Juliet Margaret Cameron was a Pioneer Victorian photographer during the nineteenth century. She took up photography later in life at the age forty-eight when her daughter presented her with a camera. This simple gift sparked enthusiasm in Cameron and led her to become one of the most colorful personalities in photography.
Cameron was born in Calcutta in 1815 to a well to do British Family. After being educated in Europe, she returned to the Cape of Good Hope in 1836. While she was there she met Charles Hay Cameron, whom she married in 1838. On Charles’ retirement in 1848, they moved to London, the Isle of Wright, where Julia Margaret became part of Kensington’s artistic community.
In 1863, Rejlander, a photographer, came to the Isle of Wright to photograph her neighbor Tennyson, a poet, and it was most likely then that Julia Margaret learned her basic technique from him. Also inspired by the Pre-Raphaelite painters, Cameron’s photographs were frequently allegorical, containing religious, antique, and literary themes. Her subject matter consisted of portraits of the cream of Victorian Society, family, friends, and even passersby. Secure in her beliefs as a high Church Anglican, Cameron’s photographs also contained strong religious themes. Cameron thought that religious art was far from dead and could be revived in photography. She also made strikingly bold photographs of children, including a series of large-scale heads.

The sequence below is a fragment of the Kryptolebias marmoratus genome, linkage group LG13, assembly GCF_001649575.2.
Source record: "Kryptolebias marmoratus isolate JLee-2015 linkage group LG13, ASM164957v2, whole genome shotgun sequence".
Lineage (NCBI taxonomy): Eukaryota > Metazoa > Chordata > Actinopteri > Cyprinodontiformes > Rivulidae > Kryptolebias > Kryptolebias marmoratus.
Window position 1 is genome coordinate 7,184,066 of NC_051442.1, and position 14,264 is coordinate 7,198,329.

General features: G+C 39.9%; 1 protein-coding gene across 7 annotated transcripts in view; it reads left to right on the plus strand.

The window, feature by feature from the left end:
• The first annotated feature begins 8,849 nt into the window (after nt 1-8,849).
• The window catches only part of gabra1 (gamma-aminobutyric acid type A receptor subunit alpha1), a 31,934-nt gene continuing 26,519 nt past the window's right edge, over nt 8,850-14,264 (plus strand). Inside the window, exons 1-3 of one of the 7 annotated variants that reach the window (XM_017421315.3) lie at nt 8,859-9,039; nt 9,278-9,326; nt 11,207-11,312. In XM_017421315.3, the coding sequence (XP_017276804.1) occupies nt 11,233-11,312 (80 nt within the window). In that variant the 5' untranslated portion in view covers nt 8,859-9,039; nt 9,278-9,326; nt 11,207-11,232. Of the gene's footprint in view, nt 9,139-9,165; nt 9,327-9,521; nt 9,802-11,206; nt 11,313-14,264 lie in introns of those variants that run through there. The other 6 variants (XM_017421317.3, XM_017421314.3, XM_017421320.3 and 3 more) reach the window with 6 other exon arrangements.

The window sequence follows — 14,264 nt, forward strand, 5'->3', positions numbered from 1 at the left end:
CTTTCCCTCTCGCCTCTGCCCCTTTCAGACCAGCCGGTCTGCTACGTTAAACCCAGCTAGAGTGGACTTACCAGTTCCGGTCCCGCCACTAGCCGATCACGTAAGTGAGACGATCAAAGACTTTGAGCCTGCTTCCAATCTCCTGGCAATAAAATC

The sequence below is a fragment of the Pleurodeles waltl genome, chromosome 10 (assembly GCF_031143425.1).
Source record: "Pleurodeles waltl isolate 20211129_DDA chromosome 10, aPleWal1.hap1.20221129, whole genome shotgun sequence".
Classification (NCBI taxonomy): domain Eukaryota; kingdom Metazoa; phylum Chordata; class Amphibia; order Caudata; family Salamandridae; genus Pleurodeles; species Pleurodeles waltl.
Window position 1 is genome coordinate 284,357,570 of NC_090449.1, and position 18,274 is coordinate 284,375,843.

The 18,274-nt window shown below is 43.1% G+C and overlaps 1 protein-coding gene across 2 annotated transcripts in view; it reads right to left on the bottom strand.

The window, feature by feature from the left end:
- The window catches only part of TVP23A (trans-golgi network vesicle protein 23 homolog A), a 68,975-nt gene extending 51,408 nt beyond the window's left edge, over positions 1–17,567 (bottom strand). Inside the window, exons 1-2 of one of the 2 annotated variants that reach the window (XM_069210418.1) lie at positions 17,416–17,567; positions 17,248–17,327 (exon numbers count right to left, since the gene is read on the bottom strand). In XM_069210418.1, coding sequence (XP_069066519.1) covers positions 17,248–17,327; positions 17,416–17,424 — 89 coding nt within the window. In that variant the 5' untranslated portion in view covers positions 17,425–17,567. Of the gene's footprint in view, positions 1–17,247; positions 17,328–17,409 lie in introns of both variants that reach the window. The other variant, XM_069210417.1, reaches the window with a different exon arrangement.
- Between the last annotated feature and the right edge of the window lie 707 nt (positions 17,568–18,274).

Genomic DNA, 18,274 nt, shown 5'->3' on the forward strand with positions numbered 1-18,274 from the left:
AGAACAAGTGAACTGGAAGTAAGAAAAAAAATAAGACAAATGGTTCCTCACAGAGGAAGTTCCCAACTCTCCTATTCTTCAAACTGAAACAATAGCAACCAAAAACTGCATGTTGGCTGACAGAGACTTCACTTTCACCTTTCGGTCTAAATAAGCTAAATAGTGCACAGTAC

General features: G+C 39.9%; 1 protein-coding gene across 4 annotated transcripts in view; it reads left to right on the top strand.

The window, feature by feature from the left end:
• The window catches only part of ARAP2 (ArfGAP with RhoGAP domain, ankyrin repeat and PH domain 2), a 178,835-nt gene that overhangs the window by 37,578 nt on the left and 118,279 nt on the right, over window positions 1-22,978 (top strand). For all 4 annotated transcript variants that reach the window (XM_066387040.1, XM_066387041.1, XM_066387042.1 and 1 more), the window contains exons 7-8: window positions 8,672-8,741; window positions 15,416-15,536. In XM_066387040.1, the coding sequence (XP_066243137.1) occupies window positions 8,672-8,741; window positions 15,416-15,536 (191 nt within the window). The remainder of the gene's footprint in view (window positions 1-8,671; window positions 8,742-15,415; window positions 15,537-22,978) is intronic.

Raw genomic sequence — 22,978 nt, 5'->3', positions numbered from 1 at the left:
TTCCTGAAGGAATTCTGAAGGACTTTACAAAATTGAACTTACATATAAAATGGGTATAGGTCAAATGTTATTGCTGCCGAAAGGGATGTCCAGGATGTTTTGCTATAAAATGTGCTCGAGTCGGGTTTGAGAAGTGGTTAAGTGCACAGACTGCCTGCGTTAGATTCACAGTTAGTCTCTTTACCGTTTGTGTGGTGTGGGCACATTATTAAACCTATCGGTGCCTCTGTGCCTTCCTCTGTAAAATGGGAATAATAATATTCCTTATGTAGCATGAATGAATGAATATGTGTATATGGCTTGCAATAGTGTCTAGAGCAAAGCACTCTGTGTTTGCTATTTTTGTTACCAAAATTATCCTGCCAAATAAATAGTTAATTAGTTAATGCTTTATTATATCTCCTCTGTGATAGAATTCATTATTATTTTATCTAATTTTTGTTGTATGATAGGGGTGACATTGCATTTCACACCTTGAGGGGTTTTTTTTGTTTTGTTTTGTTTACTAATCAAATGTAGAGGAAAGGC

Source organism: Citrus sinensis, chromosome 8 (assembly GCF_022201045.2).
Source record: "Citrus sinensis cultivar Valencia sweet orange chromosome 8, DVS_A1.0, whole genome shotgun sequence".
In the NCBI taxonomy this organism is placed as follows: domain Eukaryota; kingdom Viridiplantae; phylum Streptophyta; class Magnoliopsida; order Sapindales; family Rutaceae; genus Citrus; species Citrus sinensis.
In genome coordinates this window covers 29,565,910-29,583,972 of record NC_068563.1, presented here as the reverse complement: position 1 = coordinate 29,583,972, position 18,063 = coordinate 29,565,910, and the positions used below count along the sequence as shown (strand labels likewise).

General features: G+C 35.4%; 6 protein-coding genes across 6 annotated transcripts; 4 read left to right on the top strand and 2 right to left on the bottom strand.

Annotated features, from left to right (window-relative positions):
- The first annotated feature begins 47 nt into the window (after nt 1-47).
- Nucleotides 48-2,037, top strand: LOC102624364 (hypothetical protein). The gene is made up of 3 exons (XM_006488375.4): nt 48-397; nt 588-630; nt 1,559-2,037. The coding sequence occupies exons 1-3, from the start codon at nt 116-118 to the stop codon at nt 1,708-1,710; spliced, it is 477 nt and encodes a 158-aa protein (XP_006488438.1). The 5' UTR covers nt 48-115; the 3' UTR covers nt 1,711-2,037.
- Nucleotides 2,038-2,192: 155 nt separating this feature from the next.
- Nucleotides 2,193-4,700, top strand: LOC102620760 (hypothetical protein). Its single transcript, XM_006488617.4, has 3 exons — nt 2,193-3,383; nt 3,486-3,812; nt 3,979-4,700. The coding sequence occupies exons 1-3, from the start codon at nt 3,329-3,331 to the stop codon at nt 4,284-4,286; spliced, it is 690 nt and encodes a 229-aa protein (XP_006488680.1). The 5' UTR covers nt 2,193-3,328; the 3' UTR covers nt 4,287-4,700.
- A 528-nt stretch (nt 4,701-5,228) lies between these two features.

Julia Margaret created some of the most intimate and powerful portraits produced in any medium. Ambitious from the start, she considered herself an artist who made photographs rather than a photographer. Cameron was more interested in capturing the essence of the subject than mastering perfect camera technique. Her photographs are notable for the extreme intimacy and psychological intensity of effect achieved by the use of close up perspective, suppression of detail (sometimes accompanied by peripheral blurring) large scale, and dramatic lighting. In her photographs, Cameron tried to achieve an effect called “plasticity” which created an expression of feeling rather than fact. Julia Margaret made it her duty to show her subjects in the light of their potential immorality and it shows beautifully in her work.
Julia Margaret Cameron was an English woman with a remarkable talent for photography and who created brilliant photographs that captured moments of emotional intensity. She rejected the meticulously observed and highly defined detail of the artisan photographers, yet there was nothing eccentric or amateur in her approach. The financial condition of her family at the time when she began to work at her photography was so distressing that it must have taken an incredible act of will to launch herself into a field where few women had a place. Her astonishing energy and boldness carried her through all the difficulties she faced. Even if she didn’t make all the money she had hoped for, she managed to transform photography using psychological penetration – “conveying the inner spirit”, in her terms, and is recognized today as being decades ahead of her time.